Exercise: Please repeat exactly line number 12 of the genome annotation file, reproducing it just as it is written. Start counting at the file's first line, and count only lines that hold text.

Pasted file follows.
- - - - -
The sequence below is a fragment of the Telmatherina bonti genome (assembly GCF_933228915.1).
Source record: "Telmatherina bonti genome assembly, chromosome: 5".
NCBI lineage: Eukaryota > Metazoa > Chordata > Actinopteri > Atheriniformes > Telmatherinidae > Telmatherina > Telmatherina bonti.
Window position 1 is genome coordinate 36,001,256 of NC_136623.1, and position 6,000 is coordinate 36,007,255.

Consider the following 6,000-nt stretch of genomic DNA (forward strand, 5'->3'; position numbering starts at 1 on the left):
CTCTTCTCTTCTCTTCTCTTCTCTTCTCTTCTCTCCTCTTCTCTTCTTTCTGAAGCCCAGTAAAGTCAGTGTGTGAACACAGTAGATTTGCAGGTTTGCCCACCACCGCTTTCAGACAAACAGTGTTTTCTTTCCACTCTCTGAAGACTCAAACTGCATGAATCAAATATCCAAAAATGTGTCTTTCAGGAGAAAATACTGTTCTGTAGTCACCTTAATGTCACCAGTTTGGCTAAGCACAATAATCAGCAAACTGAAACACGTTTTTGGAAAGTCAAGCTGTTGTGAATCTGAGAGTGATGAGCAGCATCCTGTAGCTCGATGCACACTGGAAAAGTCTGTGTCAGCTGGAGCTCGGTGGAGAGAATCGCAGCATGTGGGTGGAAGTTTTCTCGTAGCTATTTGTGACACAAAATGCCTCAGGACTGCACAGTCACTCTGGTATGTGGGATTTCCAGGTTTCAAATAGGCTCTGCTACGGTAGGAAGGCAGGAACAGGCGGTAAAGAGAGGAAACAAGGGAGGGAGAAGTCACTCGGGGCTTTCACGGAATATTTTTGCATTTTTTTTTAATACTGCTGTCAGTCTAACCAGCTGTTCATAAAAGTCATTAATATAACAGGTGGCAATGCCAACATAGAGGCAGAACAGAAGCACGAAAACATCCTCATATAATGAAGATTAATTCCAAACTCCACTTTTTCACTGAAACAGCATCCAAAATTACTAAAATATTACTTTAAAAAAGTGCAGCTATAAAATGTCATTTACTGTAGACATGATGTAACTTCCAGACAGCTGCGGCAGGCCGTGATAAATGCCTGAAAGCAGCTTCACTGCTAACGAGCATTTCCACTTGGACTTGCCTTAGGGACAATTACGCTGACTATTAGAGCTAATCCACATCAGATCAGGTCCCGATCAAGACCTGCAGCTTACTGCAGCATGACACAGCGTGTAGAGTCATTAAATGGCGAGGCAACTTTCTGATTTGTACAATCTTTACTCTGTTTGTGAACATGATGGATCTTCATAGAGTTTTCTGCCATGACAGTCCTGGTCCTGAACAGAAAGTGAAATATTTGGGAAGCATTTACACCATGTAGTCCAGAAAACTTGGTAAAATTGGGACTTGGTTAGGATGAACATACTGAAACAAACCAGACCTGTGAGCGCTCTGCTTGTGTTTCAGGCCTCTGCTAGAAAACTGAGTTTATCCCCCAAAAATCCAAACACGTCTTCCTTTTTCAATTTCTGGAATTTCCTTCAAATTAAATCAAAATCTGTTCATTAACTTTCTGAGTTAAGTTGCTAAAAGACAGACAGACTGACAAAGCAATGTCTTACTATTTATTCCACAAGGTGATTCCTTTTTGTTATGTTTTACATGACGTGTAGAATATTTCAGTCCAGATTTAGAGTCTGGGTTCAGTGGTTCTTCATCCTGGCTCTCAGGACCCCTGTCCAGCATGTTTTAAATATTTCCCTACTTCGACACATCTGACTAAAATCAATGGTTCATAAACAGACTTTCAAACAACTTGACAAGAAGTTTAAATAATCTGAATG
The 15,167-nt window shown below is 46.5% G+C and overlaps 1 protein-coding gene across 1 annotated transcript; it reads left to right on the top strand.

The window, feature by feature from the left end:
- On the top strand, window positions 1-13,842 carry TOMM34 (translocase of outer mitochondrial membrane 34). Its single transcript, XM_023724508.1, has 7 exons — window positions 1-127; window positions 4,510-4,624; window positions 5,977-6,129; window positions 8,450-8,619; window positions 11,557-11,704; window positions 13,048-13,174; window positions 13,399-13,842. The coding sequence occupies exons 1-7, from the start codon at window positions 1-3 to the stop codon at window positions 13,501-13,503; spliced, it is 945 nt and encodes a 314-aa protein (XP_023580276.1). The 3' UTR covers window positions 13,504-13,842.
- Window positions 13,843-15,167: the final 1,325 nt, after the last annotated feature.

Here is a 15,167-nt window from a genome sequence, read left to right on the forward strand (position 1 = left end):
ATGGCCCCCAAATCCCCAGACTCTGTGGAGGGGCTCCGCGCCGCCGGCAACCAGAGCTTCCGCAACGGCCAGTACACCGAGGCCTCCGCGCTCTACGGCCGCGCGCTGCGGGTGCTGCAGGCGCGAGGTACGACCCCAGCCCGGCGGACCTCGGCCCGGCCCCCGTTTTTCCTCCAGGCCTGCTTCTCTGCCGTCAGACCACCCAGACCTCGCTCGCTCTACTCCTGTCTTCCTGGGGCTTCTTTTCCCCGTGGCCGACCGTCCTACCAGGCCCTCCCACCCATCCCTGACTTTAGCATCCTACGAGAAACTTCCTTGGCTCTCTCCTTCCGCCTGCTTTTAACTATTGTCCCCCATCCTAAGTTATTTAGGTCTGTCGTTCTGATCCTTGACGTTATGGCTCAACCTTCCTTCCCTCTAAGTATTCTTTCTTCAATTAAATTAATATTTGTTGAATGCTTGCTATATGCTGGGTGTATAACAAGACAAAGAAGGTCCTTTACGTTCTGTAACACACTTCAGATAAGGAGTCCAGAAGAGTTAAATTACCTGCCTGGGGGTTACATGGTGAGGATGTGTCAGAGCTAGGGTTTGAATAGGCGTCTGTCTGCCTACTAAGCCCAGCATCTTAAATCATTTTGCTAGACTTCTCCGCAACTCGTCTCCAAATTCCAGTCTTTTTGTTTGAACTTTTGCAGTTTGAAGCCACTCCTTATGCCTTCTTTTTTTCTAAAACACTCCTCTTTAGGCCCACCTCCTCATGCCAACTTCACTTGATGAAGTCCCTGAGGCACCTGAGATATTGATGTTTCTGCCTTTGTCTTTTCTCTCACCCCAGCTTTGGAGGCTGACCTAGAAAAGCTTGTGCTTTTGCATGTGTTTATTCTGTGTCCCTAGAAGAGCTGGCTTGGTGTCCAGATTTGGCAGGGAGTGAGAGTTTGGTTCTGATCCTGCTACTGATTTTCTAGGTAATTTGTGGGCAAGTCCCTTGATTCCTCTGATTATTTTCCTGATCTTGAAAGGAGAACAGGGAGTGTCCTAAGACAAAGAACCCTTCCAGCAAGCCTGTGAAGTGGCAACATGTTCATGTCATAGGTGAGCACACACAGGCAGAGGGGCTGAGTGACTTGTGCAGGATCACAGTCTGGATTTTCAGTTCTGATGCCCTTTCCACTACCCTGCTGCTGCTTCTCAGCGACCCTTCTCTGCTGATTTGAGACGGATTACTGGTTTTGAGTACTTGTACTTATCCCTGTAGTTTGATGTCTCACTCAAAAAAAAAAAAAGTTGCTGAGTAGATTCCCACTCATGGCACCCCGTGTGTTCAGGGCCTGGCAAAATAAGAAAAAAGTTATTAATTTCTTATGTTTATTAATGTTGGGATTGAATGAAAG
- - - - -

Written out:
ATGGCCCCCAAATCCCCAGACTCTGTGGAGGGGCTCCGCGCCGCCGGCAACCAGAGCTTCCGCAACGGCCAGTACACCGAGGCCTCCGCGCTCTACGGCCGCGCGCTGCGGGTGCTGCAGGCGCGAGGTACGACCCCAGCCCGGCGGACCTCGGCCCGGCCCCCGTTTTTCCTCCAGGCCTGCTTCTCTGCCGTCAGACCACCCAGACCTCGCTCGCTCTACTCCTGTCTTCCTGGGGCTTCTTTTCCCCGTGGCCGACCGTCCTACCAGGCCCTCCCACCCATCCCTGACTTTAGCATCCTACGAGAAACTTCCTTGGCTCTCTCCTTCCGCCTGCTTTTAACTATTGTCCCCCATCCTAAGTTATTTAGGTCTGTCGTTCTGATCCTTGACGTTATGGCTCAACCTTCCTTCCCTCTAAGTATTCTTTCTTCAATTAAATTAATATTTGTTGAATGCTTGCTATATGCTGGGTGTATAACAAGACAAAGAAGGTCCTTTACGTTCTGTAACACACTTCAGATAAGGAGTCCAGAAGAGTTAAATTACCTGCCTGGGGGTTACATGGTGAGGATGTGTCAGAGCTAGGGTTTGAATAGGCGTCTGTCTGCCTACTAAGCCCAGCATCTTAAATCATTTTGCTAGACTTCTCCGCAACTCGTCTCCAAATTCCAGTCTTTTTGTTTGAACTTTTGCAGTTTGAAGCCACTCCTTATGCCTTCTTTTTTTCTAAAACACTCCTCTTTAGGCCCACCTCCTCATGCCAACTTCACTTGATGAAGTCCCTGAGGCACCTGAGATATTGATGTTTCTGCCTTTGTCTTTTCTCTCACCCCAGCTTTGGAGGCTGACCTAGAAAAGCTTGTGCTTTTGCATGTGTTTATTCTGTGTCCCTAGAAGAGCTGGCTTGGTGTCCAGATTTGGCAGGGAGTGAGAGTTTGGTTCTGATCCTGCTACTGATTTTCTAGGTAATTTGTGGGCAAGTCCCTTGATTCCTCTGATTATTTTCCTGATCTTGAAAGGAGAACAGGGAGTGTCCTAAGACAAAGAACCCTTCCAGCAAGCCTGTGAAGTGGCAACATGTTCATGTCATAGGTGAGCACACACAGGCAGAGGGGCTGAGTGACTTGTGCAGGATCACAGTCTGGATTTTCAGTTCTGATGCCCTTTCCACTACCCTGCTGCTGCTTCTCAGCGACCCTTCTCTGCTGATTTGAGACGGATTACTGGTTTTGAGTACTTGTACTTATCCCTGTAGTTTGATGTCTCACTCAAAAAAAAAAAAAGTTGCTGAGTAGATTCCCACTCATGGCACCCCGTGTGTTCAGGGCCTGGCAAAATAAGAAAAAAGTTATTAATTTCTTATGTTTATTAATGTTGGGATTGAATGAAAG